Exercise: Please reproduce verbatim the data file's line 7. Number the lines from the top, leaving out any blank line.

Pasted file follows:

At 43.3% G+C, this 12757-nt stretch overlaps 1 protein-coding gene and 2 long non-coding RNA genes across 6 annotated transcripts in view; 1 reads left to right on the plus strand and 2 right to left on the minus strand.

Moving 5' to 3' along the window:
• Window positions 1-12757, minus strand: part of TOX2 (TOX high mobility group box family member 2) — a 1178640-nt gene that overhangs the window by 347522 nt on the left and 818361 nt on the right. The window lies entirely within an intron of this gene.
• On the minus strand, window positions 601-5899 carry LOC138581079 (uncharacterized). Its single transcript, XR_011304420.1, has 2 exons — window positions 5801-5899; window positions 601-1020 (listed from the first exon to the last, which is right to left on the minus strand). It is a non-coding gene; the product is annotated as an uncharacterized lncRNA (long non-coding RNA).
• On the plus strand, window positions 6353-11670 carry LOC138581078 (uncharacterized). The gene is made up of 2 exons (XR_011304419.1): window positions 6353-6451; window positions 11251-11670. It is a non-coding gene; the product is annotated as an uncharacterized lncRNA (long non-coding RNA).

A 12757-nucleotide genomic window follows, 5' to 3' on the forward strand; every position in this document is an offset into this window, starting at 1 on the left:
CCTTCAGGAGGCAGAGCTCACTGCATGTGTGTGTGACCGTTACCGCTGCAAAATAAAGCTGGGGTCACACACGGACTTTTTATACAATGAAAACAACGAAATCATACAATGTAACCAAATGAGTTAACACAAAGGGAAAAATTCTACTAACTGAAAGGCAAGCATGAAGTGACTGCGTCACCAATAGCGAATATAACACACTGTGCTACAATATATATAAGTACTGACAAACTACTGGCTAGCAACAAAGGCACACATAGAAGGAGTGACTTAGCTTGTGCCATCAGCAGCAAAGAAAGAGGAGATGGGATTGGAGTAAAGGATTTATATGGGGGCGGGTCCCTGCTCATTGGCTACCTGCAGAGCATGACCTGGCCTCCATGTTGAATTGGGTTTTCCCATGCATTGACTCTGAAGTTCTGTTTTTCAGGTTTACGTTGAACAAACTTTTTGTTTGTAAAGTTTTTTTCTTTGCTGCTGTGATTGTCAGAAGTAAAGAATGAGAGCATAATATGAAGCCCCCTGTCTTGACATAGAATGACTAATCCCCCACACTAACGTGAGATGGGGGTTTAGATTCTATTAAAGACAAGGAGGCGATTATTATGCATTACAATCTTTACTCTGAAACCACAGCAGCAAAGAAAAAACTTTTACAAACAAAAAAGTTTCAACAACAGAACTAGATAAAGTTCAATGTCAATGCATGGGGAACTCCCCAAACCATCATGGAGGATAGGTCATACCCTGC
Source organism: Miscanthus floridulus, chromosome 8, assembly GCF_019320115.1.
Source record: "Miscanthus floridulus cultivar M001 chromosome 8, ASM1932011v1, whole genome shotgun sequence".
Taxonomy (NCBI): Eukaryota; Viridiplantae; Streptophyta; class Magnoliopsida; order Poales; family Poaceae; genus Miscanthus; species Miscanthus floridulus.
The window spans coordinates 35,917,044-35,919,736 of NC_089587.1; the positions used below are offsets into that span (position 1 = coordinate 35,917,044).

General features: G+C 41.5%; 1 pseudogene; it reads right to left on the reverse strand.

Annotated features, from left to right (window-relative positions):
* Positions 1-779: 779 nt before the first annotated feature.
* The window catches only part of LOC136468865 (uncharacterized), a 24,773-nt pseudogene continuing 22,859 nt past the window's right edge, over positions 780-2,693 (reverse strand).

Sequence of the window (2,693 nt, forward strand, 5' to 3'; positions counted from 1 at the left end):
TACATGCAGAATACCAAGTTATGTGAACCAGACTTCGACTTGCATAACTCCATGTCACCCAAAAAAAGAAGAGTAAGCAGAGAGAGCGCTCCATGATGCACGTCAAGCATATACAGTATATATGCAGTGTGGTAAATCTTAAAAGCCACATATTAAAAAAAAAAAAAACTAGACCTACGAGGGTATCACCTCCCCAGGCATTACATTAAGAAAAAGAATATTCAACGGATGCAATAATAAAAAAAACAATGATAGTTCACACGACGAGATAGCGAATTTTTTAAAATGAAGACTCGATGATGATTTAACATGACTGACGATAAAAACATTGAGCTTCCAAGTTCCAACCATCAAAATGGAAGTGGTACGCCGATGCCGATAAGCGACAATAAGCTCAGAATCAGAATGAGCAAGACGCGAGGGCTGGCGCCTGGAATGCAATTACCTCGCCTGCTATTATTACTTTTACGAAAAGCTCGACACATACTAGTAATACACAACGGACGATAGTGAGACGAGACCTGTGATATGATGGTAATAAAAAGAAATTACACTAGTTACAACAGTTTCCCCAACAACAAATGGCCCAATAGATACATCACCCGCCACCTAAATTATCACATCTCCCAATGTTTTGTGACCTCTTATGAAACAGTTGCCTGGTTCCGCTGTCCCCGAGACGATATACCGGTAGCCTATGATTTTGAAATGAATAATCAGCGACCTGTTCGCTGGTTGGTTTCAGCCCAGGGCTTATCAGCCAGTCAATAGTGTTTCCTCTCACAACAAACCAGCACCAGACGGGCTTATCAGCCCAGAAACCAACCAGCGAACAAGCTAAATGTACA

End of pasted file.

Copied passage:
CCTTCAGGAGGCAGAGCTCACTGCATGTGTGTGTGACCGTTACCGCTGCAAAATAAAGCTGGGGTCACACACGGACTTTTTATACAATGAAAACAACGAAATCATACAATGTAACCAAATGAGTTAACACAAAGGGAAAAATTCTACTAACTGAAAGGCAAGCATGAAGTGACTGCGTCACCAATAGCGAATATAACACACTGTGCTACAATATATATAAGTACTGACAAACTACTGGCTAGCAACAAAGGCACACATAGAAGGAGTGACTTAGCTTGTGCCATCAGCAGCAAAGAAAGAGGAGATGGGATTGGAGTAAAGGATTTATATGGGGGCGGGTCCCTGCTCATTGGCTACCTGCAGAGCATGACCTGGCCTCCATGTTGAATTGGGTTTTCCCATGCATTGACTCTGAAGTTCTGTTTTTCAGGTTTACGTTGAACAAACTTTTTGTTTGTAAAGTTTTTTTCTTTGCTGCTGTGATTGTCAGAAGTAAAGAATGAGAGCATAATATGAAGCCCCCTGTCTTGACATAGAATGACTAATCCCCCACACTAACGTGAGATGGGGGTTTAGATTCTATTAAAGACAAGGAGGCGATTATTATGCATTACAATCTTTACTCTGAAACCACAGCAGCAAAGAAAAAACTTTTACAAACAAAAAAGTTTCAACAACAGAACTAGATAAAGTTCAATGTCAATGCATGGGGAACTCCCCAAACCATCATGGAGGATAGGTCATACCCTGC